Italy: not yet out of the woods?

During the time of uncertainty before a coalition of populist parties formed a government in Italy at the end of May, there was a rapid sell-off of Italian bonds, with the yield on the ten-year Italian government bond hitting 3.2 per cent in early June. In the same period, the Italian benchmark FTSE MIB index declined by 13 per cent compared to a month earlier.

At present, market stress has cooled down somewhat as the Minister of Finance has guaranteed not to breach EU fiscal rules and fears of an Italy-exit have faded.

That said, we are still far from an all-clear. In our August Economic Review we have revised down our forecasts for Italian GDP growth to 1.3 per cent this year and 1.2 per cent in 2019 This downward revision is on the back of the estimated medium-term impact of political uncertainty on confidence and investment plans, together with the deceleration in global trade observed in the first quarter reducing demand for Italian exports.

The domestic uncertainty is fuelled by the fragility of the coalition government, with the prospect of new elections not being yet far-off, and by doubts about the feasibility of its suggested reforms (as we discussed in a previous blog). On the basis of the movement in the bond yields spread (Figure 1), it looks like the recent political developments have rewound the clock to around mid-2013, the period when the adverse effects in markets originating from the sovereign debt crisis began to unwind.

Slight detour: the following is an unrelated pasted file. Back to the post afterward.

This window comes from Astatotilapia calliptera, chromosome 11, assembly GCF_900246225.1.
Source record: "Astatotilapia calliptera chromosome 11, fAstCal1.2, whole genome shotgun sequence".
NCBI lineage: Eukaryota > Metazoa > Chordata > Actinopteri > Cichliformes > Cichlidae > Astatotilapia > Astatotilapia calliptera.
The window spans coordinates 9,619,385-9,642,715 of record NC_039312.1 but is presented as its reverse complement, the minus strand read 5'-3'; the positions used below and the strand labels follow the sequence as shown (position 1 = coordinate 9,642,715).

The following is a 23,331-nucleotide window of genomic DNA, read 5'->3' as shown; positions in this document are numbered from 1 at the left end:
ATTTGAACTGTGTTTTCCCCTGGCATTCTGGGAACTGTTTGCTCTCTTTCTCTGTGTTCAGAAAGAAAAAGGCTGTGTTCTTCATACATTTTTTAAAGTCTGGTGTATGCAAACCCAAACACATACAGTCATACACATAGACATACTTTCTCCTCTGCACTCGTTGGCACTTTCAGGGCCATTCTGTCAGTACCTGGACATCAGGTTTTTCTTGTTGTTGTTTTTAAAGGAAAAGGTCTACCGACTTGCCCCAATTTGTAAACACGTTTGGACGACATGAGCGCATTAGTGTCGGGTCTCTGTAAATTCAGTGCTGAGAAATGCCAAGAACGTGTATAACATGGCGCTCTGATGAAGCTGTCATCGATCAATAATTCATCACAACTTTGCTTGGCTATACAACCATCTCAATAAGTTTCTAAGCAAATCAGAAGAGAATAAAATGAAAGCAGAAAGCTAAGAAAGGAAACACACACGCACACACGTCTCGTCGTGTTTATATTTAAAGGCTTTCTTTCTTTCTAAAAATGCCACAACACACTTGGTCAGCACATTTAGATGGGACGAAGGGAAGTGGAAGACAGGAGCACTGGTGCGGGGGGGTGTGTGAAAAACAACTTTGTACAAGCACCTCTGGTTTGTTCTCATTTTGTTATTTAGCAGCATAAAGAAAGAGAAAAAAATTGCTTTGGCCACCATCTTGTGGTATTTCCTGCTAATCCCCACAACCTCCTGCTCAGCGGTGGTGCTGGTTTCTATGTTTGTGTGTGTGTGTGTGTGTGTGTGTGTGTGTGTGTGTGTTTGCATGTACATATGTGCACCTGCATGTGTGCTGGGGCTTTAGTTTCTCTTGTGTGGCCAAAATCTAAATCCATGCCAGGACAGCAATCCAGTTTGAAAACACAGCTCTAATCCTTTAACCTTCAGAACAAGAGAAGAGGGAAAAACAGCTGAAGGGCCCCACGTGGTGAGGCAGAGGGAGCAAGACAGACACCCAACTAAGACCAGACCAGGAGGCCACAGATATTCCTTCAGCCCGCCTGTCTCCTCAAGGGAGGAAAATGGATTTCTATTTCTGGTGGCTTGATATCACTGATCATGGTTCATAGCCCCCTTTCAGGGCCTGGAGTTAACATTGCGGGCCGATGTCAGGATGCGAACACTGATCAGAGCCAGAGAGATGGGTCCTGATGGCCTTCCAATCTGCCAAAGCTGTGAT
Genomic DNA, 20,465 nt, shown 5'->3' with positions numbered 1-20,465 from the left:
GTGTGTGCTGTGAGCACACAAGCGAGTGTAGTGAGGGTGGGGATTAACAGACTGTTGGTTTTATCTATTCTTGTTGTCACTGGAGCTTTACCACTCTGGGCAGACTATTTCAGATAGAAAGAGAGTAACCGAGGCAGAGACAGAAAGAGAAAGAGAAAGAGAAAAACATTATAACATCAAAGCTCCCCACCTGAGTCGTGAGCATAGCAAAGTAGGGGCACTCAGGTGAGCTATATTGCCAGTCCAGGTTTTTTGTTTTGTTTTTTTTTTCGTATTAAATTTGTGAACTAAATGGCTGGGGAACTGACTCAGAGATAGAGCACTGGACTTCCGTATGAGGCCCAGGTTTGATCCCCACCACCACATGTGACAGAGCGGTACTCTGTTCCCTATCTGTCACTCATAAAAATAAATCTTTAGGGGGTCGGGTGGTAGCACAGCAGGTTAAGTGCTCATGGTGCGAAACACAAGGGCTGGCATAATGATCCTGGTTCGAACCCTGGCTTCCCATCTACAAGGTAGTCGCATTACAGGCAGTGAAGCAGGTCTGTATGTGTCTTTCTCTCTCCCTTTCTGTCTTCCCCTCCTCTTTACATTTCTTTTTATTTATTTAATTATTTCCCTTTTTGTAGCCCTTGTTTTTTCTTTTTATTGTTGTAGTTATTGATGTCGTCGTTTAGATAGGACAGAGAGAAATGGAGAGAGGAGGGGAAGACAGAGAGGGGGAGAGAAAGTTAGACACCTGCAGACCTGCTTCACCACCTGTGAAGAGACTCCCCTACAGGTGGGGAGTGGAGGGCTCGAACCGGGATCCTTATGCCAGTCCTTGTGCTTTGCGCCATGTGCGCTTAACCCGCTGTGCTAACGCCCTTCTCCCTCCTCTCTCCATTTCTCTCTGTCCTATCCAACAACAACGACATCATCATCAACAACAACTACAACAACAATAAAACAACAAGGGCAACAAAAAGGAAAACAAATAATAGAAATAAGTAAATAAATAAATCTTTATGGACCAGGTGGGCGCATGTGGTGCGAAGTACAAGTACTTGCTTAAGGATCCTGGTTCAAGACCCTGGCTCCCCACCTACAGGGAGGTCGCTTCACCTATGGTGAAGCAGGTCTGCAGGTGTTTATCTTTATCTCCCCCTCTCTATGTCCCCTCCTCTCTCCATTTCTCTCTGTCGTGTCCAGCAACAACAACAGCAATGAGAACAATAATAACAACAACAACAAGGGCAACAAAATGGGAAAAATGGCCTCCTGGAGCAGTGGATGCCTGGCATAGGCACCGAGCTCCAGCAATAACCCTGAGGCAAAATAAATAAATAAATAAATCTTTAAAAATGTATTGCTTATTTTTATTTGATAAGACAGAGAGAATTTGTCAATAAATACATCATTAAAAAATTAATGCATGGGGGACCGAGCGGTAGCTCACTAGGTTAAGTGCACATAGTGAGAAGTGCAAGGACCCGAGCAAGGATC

Looking at the equities market, the Italian FTSE MIB index performed robustly over 2017, recovering from the decline the year before. The upward trend halted and reversed quite sharply in early May this year, and Italian stock prices remain down by some 12 per cent today. Nonetheless, the fall in Italian share prices in this period looks mild when compared to the sharp and sustained sell-off in Italian shares during the sovereign debt crisis, which reduced the FTSE MIB price index by some 45 per cent by mid-2012 (Figure 2).


The euro appreciated against the dollar during last year on the back of an improved economic outlook across Euro Area countries, as well as a parallel increase of market turbulence in the US (Figure 3). In an article for the May Economic Review, Sophie Haincourt conducted an in-depth analysis of the causes of the exchange rate fluctuations in the US and Euro Area, and used NiGEM to simulate the effects of these fluctuations on key macroeconomic variables.

The appreciation of the euro, however, has reversed since April this year as the political turmoil in Italy and other events elsewhere have contributed to its depreciation, and the exchange rate remains now more than 5 per cent down compared to early April.

The post-war history of Italian politics shows that changes in government are relatively frequent. Since 1946, Italy has had 65 governments. By comparison, the UK and Germany have had only a third of such changes over the same period. This political instability is often reflected in financial markets. Although not of the same scale as in the 2011 crisis, the recent political surprises have led to market uncertainty and a heightened sense of risk. As of today, the market panic caused by the political developments seems to have calmed down. However, the political outlook in Italy still represents a source of major concern for markets, and so prospects for near-term growth and financial market stability indicate that we are not yet out of the woods.

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